Circulation to reach Rp 4t during IMF-WB annual meeting
The Jakarta Post
Bank Indonesia (BI) has projected that monetary circulation will reach Rp 4 trillion (US$293.19 million) by the time of the International Monetary Fund-World Bank (IMF-WB) Annual Meetings this October in Bali.
In comparison, circulation reached Rp 694.8 trillion last year, or a daily average of Rp 1.9 trillion.
“The meetings will accelerate the economy in Bali,” BI Bali office head Causa Iman Karana said on Sunday as reported by Antara.
During the annual meetings, a greater quantity of money in circulation is needed due to increased spending on accommodation, food and beverages, transportation, telecommunication and other supporting services and facilities.
Representatives from 189 member countries of the IMF and the World Bank are slated to attend the meetings, with an estimated 15,000 to 20,000 attendees comprising high-ranking government officials, businesspeople, academics and representatives from civil society organizations. The government had readied Rp 868 billion for infrastructure projects, delegates’ accommodation and other needs for the IMF-WB annual meeting.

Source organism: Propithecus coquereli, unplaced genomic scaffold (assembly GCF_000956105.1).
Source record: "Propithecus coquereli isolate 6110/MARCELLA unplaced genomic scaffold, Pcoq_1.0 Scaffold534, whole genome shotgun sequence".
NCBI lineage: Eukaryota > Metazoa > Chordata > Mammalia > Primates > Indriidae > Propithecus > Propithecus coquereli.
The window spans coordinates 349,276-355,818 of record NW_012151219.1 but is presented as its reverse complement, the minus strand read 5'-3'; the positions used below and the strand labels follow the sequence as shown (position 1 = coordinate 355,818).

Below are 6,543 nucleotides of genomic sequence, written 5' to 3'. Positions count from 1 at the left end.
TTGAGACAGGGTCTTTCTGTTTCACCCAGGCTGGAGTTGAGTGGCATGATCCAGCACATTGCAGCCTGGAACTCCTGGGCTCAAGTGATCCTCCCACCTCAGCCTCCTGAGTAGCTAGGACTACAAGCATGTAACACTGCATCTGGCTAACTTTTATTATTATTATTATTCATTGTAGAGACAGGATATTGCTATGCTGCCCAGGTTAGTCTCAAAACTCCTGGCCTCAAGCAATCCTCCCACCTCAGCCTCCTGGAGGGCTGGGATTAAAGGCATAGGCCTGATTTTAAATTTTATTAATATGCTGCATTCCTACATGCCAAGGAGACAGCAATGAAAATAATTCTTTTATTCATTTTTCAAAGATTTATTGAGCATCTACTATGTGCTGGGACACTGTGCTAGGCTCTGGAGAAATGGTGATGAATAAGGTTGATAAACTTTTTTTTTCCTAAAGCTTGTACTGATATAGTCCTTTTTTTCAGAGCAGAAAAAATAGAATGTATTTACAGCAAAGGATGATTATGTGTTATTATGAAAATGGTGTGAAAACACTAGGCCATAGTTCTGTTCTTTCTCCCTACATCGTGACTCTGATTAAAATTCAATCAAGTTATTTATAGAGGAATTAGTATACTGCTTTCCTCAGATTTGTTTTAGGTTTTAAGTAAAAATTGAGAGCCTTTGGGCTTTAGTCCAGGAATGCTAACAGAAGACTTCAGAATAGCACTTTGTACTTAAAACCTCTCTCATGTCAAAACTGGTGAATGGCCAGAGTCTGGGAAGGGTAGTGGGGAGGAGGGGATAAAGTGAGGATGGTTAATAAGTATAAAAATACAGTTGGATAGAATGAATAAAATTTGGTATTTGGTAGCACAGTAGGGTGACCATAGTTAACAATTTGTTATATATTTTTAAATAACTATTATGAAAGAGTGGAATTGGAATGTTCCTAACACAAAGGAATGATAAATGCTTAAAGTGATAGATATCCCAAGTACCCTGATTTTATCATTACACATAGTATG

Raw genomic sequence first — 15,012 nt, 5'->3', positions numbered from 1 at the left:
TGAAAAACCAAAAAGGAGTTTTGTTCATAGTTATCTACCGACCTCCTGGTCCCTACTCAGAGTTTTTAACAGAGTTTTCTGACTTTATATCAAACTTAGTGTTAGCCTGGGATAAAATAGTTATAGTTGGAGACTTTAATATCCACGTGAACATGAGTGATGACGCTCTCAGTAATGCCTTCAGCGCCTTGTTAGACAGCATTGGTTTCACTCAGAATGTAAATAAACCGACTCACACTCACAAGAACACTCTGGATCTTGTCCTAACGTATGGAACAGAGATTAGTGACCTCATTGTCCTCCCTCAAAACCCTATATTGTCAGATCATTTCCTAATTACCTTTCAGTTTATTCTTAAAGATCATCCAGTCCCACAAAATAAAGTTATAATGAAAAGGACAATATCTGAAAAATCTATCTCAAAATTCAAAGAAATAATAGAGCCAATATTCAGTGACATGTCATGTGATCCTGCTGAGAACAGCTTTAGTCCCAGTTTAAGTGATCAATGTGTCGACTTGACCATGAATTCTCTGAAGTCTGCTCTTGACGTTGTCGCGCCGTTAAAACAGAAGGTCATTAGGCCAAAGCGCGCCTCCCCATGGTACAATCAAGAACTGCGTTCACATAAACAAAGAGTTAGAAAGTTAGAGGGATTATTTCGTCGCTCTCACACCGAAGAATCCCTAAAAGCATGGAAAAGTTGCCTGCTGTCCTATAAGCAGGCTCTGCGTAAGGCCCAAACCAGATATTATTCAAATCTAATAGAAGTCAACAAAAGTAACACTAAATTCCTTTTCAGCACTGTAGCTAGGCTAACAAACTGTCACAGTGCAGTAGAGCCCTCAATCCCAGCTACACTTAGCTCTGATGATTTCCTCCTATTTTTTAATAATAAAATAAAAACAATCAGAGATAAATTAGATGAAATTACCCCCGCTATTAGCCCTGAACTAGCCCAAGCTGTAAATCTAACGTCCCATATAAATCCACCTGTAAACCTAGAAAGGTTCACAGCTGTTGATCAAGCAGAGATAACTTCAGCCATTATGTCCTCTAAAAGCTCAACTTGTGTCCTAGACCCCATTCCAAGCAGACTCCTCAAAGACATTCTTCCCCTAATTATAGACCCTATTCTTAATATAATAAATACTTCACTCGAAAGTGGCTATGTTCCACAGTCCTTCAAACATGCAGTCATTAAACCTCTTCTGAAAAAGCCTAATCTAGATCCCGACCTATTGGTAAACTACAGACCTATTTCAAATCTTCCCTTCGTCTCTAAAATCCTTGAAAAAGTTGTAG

It had also accelerated the construction of several infrastructure projects in preparation for the IMF-WB meetings, including building an underpass at the intersection to I Gusti Ngurah Rai International Airport, expanding the airport apron and developing a tourism port at Benoa, Denpasar.
BI estimated that 2018 growth in the Balinese economy would reach 6 to 6.4 percent, from 5.59 percent growth in 2017. (ami/bbn)
- Setya Novanto pays $50,000 in restitution installment to KPK
- Me and my (porn) shadow: 'Spycam' epidemic seizes South Korea
- Indonesian tourism set to beat Thailand in 5 years
- Suspected HTI flag burning sparks controversy among Muslims
- Australia hits five Myanmar generals with sanctions
- Better or worse under Jokowi?
- US warships sail through Taiwan Strait
- UN committee slams French 'burqa ban' for 'violating' rights
- Here are 10 of the most populated cities in the world
- Four earthquakes strike off Canada's west coast